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Efficiency testing completed by Midland Bull Test provides producers with economic information

by Wyoming Livestock Roundup

Midland Bull Test places a strong emphasis on sorting the most economically efficient and reproductively sound bulls to the top. As feed costs are often the largest expense in raising cattle, it is important to raise cattle that utilize feed in an efficient manner.  

Efficiency, according to Midland Bull Test, is an independent trait with no correlation to other traits such as fertility, milkability, performance, frame size, body condition and more. Because of this, producers have the ability to select for highly efficient bulls without negatively impacting other traits.  

Additionally, residual feed intake (RFI) which is a measure of efficiency, is a highly heritable production trait, and there is reported to be a 90 percent correlation between the efficiency of a tested bull and the performance of his daughters.  

Being able to identify individual animals with greater feed efficiency and propagating those genetics is how producers could make improvements in the forage and feed efficiency of cattle throughout the country, notes Montana State University Extension Beef Specialist John Paterson.  

Midland Bull Test utilizes RFI and average daily gain (ADG) as indicators of efficiency.  

RFI and ADG 

RFI, according to Paterson, is a calculation of realized feed utilization which concurrently measures differences in metabolic efficiency. The concept of this technology is to measure the amount of feed consumed by an animal for maintenance as well as growth. 

Paterson uses an example of an animal expected to consume 22 pounds of feed daily, however, through data collection we find the animal only consumes 18 pounds of feed per day.  

“This means the four pound reduction in intake is actually a negative RFI value,” he says. “However, one animal consuming 18 pounds of feed per day with another is consuming 26 pounds of feed per day to produce an equal amount of gain is a concern.”  

The answer for producers is easy – the bull consuming less feed to perform just as well as his counterparts will be more sought after.  

To avoid focusing on just one trait, Midland Bull Test utilizes ADG as an additional indicator of efficiency.  

“I think we get into trouble when we look at only a single trait, such as reduced feed intake,” Paterson states. “We want to use those EPDs for birthweight, weaning weight, feedyard performance and carcass characteristics together.”  

He continues, “Let’s use residual feed intakes and this residual feed conversion as one more tool for selecting efficient cattle that still have desired traits we want on the ranch. We need to be measuring traits crucial to the rancher’s profitability.”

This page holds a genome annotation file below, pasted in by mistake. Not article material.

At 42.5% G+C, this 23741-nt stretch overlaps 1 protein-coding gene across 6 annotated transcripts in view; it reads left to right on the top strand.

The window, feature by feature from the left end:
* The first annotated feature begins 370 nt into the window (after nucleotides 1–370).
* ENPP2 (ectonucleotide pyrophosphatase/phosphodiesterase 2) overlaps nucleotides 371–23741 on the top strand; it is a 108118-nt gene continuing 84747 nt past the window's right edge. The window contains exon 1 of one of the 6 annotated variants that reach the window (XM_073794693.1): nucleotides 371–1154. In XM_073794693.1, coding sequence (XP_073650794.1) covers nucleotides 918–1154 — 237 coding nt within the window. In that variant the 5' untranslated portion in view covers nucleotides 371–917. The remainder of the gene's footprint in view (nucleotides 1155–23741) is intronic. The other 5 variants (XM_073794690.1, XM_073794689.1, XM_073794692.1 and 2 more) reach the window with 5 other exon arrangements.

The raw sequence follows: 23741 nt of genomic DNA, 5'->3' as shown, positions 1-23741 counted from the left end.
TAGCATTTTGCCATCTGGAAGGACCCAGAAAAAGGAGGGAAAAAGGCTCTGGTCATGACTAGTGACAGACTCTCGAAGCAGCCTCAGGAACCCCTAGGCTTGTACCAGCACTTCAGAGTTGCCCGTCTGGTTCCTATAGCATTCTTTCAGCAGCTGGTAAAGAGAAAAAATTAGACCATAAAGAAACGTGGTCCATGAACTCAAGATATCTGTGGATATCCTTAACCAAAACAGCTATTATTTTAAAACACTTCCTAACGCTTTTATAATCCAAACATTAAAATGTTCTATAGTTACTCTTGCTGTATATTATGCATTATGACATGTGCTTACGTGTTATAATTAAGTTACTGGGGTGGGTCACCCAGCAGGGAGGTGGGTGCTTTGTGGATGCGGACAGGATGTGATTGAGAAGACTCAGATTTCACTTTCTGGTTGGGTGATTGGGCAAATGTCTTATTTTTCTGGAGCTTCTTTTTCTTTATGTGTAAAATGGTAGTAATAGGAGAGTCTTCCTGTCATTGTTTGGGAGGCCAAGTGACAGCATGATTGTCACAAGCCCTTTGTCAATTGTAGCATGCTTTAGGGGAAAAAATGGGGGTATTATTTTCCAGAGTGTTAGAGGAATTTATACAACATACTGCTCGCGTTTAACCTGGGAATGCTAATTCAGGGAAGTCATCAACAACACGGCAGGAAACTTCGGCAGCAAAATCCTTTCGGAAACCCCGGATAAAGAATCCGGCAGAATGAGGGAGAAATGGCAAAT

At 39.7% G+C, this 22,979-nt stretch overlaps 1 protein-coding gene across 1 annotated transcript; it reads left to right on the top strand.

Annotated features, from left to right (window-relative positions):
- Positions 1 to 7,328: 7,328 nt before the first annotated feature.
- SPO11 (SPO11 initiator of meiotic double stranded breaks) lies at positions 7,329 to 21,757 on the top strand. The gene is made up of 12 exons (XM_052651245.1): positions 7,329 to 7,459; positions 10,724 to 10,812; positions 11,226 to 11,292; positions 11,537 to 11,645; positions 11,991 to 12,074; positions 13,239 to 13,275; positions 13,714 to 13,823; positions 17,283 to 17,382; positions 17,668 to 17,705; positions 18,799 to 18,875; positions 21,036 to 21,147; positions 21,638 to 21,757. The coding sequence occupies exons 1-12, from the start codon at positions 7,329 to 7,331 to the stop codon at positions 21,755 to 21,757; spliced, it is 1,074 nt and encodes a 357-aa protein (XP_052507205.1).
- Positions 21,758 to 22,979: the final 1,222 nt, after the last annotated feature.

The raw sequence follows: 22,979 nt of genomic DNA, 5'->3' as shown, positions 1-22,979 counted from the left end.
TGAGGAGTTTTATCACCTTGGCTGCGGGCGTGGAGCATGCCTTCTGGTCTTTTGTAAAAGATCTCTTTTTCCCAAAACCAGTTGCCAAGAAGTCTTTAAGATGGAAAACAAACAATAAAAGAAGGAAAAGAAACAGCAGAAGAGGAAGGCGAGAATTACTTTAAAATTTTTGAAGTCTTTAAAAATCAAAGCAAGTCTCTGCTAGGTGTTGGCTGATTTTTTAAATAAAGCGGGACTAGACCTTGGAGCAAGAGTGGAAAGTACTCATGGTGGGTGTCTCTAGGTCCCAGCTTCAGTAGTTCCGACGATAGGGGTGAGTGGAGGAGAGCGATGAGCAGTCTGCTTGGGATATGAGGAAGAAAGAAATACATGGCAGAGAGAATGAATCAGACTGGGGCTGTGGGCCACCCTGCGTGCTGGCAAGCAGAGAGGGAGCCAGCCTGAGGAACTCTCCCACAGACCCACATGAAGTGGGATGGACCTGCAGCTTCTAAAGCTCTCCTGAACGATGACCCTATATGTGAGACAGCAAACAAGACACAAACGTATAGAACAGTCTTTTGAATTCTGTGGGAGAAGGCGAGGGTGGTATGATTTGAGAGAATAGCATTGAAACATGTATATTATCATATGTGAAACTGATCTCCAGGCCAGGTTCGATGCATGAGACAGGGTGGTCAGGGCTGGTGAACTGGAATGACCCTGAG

Genetic merit 

Midland Bull Test has the capacity to test 600 bulls on each 70-day test period or 1,000 head per Midland Bull Test cycle. This ability to test a large number of bulls for efficiency and performance traits gives way for advanced cattle genetics.  

According to Midland Bull Test, the key is to identify more efficient cattle. However, feed conversion ratios are highly correlated to increased growth rates, increased total feed intake and increased mature body size. This all translates into an increase in maintenance requirements and when the focus is placed on performance traits, total system efficiency is lost.  

Although, Paterson shares, selection decisions made on the basis of RFI measured post-weaning translate almost immediately into genetic improvement in efficiency in the cowherd.  

“Producers can now select cow families and heifer development practices to improve feed conversion on the ranch,” he says.  

Midland Bull Test comments, “While there is no magic equation to create the perfect animal, RFI offers an opportunity to breed more efficient cattle with the same level of performance to either sell cattle profitably at weaning, maintain the cattle through the feedlot, develop replacement heifers with minimal feed inputs or even increase the carrying capacity of our producers’ most valuable asset – their land.”  

 Information in this article was sourced from the Midland Bull Test website. For more information, visit 

Averi Hales is the editor of the Wyoming Livestock Roundup. Send comments on this article to 

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